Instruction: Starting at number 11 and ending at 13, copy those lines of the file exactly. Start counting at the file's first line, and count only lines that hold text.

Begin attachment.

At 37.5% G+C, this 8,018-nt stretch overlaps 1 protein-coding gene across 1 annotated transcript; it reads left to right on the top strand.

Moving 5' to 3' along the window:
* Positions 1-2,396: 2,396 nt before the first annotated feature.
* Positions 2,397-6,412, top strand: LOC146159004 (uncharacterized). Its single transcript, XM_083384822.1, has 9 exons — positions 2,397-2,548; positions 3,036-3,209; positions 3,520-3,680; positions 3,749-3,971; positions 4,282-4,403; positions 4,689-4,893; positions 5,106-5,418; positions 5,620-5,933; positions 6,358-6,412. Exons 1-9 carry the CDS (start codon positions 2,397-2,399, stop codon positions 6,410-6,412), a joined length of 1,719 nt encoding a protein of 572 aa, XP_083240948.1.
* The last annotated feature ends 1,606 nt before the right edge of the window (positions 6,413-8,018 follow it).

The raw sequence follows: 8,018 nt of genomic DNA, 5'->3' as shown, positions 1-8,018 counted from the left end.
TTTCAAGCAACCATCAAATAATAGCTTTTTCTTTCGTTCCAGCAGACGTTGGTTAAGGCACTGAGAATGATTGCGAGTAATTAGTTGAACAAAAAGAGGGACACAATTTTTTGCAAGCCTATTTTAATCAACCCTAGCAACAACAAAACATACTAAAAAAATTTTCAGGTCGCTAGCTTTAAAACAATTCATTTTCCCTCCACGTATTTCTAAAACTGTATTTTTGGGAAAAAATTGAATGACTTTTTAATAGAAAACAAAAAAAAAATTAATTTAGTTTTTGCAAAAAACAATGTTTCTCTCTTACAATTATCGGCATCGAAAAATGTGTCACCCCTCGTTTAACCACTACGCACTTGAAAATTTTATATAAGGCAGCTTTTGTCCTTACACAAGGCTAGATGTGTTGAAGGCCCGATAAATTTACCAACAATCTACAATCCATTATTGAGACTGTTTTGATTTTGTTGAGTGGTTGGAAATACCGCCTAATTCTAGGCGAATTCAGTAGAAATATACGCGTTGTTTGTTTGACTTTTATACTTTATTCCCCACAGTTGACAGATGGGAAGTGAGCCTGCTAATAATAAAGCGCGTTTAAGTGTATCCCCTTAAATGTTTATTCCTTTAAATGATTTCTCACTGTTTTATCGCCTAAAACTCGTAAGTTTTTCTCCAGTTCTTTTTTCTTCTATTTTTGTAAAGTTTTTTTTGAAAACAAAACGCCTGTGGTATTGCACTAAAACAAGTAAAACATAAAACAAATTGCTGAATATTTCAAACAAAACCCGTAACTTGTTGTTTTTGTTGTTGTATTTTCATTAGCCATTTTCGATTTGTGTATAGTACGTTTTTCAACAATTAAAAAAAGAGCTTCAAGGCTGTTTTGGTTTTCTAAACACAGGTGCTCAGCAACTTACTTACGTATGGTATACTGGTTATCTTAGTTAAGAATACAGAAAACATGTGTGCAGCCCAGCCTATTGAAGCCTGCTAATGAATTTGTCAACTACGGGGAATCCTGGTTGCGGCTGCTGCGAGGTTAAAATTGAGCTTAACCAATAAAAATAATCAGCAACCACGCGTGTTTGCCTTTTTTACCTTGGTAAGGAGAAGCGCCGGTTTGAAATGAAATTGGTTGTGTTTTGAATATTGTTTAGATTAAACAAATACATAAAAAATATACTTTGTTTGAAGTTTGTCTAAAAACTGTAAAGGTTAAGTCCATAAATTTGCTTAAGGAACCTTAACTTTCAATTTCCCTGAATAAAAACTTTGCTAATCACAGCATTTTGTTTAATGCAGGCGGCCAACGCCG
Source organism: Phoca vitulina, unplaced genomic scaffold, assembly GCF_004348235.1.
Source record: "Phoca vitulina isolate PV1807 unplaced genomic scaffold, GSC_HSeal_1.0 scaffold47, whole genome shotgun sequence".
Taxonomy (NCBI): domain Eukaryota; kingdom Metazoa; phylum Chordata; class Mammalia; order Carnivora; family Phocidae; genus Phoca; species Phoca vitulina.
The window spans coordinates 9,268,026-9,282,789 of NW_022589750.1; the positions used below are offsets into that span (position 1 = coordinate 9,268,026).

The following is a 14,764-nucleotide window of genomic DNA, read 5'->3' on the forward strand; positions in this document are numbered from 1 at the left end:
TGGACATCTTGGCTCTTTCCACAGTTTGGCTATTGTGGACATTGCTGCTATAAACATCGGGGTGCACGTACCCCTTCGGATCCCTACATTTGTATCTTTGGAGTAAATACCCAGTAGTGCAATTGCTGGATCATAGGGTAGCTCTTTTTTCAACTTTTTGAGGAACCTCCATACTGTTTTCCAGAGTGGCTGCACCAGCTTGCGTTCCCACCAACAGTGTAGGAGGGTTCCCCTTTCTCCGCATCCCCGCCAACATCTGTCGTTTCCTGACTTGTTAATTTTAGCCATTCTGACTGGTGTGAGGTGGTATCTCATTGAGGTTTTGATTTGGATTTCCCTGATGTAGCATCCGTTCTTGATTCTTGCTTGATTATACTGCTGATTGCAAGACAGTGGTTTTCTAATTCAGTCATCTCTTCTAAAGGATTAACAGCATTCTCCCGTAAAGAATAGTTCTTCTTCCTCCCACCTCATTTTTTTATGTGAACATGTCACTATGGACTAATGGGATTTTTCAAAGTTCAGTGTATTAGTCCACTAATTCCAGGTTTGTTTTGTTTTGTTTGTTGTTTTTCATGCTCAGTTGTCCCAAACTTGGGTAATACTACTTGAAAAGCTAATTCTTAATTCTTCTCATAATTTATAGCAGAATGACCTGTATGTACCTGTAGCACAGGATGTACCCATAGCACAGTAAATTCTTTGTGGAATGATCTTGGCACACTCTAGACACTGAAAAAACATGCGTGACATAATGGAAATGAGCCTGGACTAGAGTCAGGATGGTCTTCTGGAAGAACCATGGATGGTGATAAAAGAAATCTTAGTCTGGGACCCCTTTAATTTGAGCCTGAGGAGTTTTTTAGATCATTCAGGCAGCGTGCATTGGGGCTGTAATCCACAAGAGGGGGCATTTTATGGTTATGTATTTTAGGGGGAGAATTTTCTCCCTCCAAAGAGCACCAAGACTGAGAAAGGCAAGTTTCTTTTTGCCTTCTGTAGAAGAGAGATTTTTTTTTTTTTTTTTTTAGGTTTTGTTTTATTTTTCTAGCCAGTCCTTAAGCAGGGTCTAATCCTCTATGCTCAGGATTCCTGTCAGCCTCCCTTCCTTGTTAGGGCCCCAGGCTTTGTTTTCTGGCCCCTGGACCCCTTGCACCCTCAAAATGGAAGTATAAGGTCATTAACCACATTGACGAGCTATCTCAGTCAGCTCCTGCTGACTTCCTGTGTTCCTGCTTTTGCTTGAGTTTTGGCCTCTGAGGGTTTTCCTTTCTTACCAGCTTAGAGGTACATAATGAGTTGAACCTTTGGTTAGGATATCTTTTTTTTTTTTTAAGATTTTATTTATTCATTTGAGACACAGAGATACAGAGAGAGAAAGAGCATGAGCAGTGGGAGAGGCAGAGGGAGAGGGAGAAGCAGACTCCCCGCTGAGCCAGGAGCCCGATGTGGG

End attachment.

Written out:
The window spans coordinates 9,268,026-9,282,789 of NW_022589750.1; the positions used below are offsets into that span (position 1 = coordinate 9,268,026).

The following is a 14,764-nucleotide window of genomic DNA, read 5'->3' on the forward strand; positions in this document are numbered from 1 at the left end:
TGGACATCTTGGCTCTTTCCACAGTTTGGCTATTGTGGACATTGCTGCTATAAACATCGGGGTGCACGTACCCCTTCGGATCCCTACATTTGTATCTTTGGAGTAAATACCCAGTAGTGCAATTGCTGGATCATAGGGTAGCTCTTTTTTCAACTTTTTGAGGAACCTCCATACTGTTTTCCAGAGTGGCTGCACCAGCTTGCGTTCCCACCAACAGTGTAGGAGGGTTCCCCTTTCTCCGCATCCCCGCCAACATCTGTCGTTTCCTGACTTGTTAATTTTAGCCATTCTGACTGGTGTGAGGTGGTATCTCATTGAGGTTTTGATTTGGATTTCCCTGATGTAGCATCCGTTCTTGATTCTTGCTTGATTATACTGCTGATTGCAAGACAGTGGTTTTCTAATTCAGTCATCTCTTCTAAAGGATTAACAGCATTCTCCCGTAAAGAATAGTTCTTCTTCCTCCCACCTCATTTTTTTATGTGAACATGTCACTATGGACTAATGGGATTTTTCAAAGTTCAGTGTATTAGTCCACTAATTCCAGGTTTGTTTTGTTTTGTTTGTTGTTTTTCATGCTCAGTTGTCCCAAACTTGGGTAATACTACTTGAAAAGCTAATTCTTAATTCTTCTCATAATTTATAGCAGAATGACCTGTATGTACCTGTAGCACAGGATGTACCCATAGCACAGTAAATTCTTTGTGGAATGATCTTGGCACACTCTAGACACTGAAAAAACATGCGTGACATAATGGAAATGAGCCTGGACTAGAGTCAGGATGGTCTTCTGGAAGAACCATGGATGGTGATAAAAGAAATCTTAGTCTGGGACCCCTTTAATTTGAGCCTGAGGAGTTTTTTAGATCATTCAGGCAGCGTGCATTGGGGCTGTAATCCACAAGAGGGGGCATTTTATGGTTATGTATTTTAGGGGGAGAATTTTCTCCCTCCAAAGAGCACCAAGACTGAGAAAGGCAAGTTTCTTTTTGCCTTCTGTAGAAGAGAGATTTTTTTTTTTTTTTTTTTAGGTTTTGTTTTATTTTTCTAGCCAGTCCTTAAGCAGGGTCTAATCCTCTATGCTCAGGATTCCTGTCAGCCTCCCTTCCTTGTTAGGGCCCCAGGCTTTGTTTTCTGGCCCCTGGACCCCTTGCACCCTCAAAATGGAAGTATAAGGTCATTAACCACATTGACGAGCTATCTCAGTCAGCTCCTGCTGACTTCCTGTGTTCCTGCTTTTGCTTGAGTTTTGGCCTCTGAGGGTTTTCCTTTCTTACCAGCTTAGAGGTACATAATGAGTTGAACCTTTGGTTAGGATATCTTTTTTTTTTTTTAAGATTTTATTTATTCATTTGAGACACAGAGATACAGAGAGAGAAAGAGCATGAGCAGTGGGAGAGGCAGAGGGAGAGGGAGAAGCAGACTCCCCGCTGAGCCAGGAGCCCGATGTGGG